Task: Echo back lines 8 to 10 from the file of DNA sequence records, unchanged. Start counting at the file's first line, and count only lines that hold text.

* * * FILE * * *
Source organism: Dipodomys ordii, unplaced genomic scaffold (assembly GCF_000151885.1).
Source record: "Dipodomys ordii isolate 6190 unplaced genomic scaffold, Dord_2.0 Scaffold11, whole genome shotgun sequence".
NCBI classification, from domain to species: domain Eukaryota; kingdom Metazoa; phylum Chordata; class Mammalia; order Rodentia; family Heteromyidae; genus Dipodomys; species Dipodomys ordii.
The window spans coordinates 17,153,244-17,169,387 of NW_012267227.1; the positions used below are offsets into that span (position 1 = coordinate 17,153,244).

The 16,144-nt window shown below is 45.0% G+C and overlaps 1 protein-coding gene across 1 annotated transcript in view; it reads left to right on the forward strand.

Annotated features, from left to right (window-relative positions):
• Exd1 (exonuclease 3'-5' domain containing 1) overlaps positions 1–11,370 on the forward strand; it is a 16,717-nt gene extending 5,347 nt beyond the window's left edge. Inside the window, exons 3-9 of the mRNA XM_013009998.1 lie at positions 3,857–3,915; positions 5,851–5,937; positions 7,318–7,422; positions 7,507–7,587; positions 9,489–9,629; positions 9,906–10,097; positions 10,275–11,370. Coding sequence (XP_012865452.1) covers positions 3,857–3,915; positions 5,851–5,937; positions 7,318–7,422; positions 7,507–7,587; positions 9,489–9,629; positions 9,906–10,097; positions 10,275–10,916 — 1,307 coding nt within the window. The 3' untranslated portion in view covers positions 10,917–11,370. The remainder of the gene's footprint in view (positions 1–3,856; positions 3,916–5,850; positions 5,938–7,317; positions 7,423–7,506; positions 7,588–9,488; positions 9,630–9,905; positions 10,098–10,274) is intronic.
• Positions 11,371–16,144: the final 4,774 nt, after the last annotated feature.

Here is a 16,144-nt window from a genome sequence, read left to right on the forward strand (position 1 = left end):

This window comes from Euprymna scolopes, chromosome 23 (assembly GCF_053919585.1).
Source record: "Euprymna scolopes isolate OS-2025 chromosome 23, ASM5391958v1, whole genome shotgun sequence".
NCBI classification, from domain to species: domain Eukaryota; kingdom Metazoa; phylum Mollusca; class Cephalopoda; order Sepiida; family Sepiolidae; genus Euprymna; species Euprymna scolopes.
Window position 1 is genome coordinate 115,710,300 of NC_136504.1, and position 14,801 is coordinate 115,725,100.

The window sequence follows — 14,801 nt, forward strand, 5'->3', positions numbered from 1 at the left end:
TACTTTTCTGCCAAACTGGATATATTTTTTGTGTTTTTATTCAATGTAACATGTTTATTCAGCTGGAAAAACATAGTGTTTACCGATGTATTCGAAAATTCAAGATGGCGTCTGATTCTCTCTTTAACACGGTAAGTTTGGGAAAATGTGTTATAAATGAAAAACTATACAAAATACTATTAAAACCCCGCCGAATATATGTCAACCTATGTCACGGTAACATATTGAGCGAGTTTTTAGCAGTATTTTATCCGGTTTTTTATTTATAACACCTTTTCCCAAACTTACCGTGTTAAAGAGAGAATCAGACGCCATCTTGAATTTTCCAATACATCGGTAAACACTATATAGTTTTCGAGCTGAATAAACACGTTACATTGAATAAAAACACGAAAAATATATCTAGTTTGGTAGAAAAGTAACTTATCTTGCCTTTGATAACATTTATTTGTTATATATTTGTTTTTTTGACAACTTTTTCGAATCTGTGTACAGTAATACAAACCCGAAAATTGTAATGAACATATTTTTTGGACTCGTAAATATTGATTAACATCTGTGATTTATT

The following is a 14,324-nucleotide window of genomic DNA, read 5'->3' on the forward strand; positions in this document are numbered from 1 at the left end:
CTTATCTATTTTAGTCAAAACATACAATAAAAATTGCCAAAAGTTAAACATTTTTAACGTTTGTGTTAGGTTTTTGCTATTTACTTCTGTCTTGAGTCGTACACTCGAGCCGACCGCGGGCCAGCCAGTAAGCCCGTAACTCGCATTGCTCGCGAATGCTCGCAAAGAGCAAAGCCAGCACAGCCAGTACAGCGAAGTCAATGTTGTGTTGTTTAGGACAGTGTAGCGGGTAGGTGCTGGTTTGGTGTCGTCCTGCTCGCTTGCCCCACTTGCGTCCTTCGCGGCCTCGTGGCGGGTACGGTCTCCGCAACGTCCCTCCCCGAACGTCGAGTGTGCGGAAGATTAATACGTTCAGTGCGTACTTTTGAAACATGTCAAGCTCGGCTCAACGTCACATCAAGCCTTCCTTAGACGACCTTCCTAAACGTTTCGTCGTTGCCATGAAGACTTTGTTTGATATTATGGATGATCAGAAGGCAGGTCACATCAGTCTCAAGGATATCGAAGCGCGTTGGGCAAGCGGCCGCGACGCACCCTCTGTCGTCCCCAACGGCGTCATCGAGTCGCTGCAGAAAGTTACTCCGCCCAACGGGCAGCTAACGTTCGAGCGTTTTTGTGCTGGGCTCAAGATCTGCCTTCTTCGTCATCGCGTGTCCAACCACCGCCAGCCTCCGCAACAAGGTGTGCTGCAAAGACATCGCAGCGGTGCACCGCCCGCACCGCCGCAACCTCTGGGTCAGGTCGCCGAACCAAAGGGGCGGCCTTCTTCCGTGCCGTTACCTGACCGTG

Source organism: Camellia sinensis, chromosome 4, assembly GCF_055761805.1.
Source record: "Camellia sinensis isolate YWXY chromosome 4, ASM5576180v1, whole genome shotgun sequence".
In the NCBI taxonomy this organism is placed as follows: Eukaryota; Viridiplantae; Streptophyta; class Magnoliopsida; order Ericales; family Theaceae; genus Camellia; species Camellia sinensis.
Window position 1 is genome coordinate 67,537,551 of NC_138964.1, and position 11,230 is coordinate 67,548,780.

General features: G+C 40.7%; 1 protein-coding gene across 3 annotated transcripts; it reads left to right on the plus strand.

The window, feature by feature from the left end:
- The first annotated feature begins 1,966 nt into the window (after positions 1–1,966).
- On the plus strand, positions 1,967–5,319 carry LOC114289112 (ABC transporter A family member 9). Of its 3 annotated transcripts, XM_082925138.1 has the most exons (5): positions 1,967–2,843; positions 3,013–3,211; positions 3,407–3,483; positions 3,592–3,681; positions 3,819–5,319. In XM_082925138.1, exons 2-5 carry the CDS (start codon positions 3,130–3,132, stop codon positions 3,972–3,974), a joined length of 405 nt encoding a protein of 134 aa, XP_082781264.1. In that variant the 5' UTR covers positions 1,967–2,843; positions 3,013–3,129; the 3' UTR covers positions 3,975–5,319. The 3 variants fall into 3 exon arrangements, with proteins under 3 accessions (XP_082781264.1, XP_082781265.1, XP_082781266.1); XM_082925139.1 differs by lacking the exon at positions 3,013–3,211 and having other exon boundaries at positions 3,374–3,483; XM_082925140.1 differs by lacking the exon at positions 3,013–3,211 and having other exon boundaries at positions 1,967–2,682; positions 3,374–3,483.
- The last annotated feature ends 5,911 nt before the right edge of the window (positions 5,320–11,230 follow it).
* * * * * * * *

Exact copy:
• Positions 11,371–16,144: the final 4,774 nt, after the last annotated feature.

Here is a 16,144-nt window from a genome sequence, read left to right on the forward strand (position 1 = left end):

This window comes from Euprymna scolopes, chromosome 23 (assembly GCF_053919585.1).